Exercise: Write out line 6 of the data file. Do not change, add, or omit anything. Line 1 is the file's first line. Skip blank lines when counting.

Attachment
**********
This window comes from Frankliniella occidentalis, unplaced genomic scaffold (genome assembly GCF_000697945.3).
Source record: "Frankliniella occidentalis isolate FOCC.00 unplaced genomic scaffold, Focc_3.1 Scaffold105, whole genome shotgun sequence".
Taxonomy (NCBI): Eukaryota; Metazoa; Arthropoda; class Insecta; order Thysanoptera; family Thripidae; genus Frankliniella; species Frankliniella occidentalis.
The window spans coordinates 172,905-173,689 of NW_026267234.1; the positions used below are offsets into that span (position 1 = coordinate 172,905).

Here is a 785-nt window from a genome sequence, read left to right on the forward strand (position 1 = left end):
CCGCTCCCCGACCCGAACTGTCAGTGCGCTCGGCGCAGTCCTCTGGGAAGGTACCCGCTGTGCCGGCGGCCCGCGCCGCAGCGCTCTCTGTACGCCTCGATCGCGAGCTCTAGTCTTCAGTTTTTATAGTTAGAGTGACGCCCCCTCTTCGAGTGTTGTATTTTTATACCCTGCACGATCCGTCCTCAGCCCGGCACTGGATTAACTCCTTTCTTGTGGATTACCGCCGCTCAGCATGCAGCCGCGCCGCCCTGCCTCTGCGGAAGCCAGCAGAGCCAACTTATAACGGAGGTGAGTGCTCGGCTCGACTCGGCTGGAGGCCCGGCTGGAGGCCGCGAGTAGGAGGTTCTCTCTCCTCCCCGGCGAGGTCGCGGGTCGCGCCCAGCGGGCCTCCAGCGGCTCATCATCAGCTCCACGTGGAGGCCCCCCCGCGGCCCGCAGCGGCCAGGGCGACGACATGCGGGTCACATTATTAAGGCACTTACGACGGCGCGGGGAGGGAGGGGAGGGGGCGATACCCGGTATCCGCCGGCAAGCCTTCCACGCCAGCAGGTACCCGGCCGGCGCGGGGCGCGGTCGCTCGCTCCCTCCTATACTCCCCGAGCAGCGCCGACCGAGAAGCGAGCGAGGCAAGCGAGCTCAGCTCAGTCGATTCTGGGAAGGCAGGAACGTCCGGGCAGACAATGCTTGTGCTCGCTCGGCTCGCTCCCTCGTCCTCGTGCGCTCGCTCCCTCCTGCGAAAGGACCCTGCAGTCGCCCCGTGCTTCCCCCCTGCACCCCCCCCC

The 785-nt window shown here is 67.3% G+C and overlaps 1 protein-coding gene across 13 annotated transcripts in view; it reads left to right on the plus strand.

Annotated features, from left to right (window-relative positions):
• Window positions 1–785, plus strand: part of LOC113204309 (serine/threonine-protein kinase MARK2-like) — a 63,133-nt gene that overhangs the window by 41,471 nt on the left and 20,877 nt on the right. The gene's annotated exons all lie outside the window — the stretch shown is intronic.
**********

CCGCTCCCCGACCCGAACTGTCAGTGCGCTCGGCGCAGTCCTCTGGGAAGGTACCCGCTGTGCCGGCGGCCCGCGCCGCAGCGCTCTCTGTACGCCTCGATCGCGAGCTCTAGTCTTCAGTTTTTATAGTTAGAGTGACGCCCCCTCTTCGAGTGTTGTATTTTTATACCCTGCACGATCCGTCCTCAGCCCGGCACTGGATTAACTCCTTTCTTGTGGATTACCGCCGCTCAGCATGCAGCCGCGCCGCCCTGCCTCTGCGGAAGCCAGCAGAGCCAACTTATAACGGAGGTGAGTGCTCGGCTCGACTCGGCTGGAGGCCCGGCTGGAGGCCGCGAGTAGGAGGTTCTCTCTCCTCCCCGGCGAGGTCGCGGGTCGCGCCCAGCGGGCCTCCAGCGGCTCATCATCAGCTCCACGTGGAGGCCCCCCCGCGGCCCGCAGCGGCCAGGGCGACGACATGCGGGTCACATTATTAAGGCACTTACGACGGCGCGGGGAGGGAGGGGAGGGGGCGATACCCGGTATCCGCCGGCAAGCCTTCCACGCCAGCAGGTACCCGGCCGGCGCGGGGCGCGGTCGCTCGCTCCCTCCTATACTCCCCGAGCAGCGCCGACCGAGAAGCGAGCGAGGCAAGCGAGCTCAGCTCAGTCGATTCTGGGAAGGCAGGAACGTCCGGGCAGACAATGCTTGTGCTCGCTCGGCTCGCTCCCTCGTCCTCGTGCGCTCGCTCCCTCCTGCGAAAGGACCCTGCAGTCGCCCCGTGCTTCCCCCCTGCACCCCCCCCC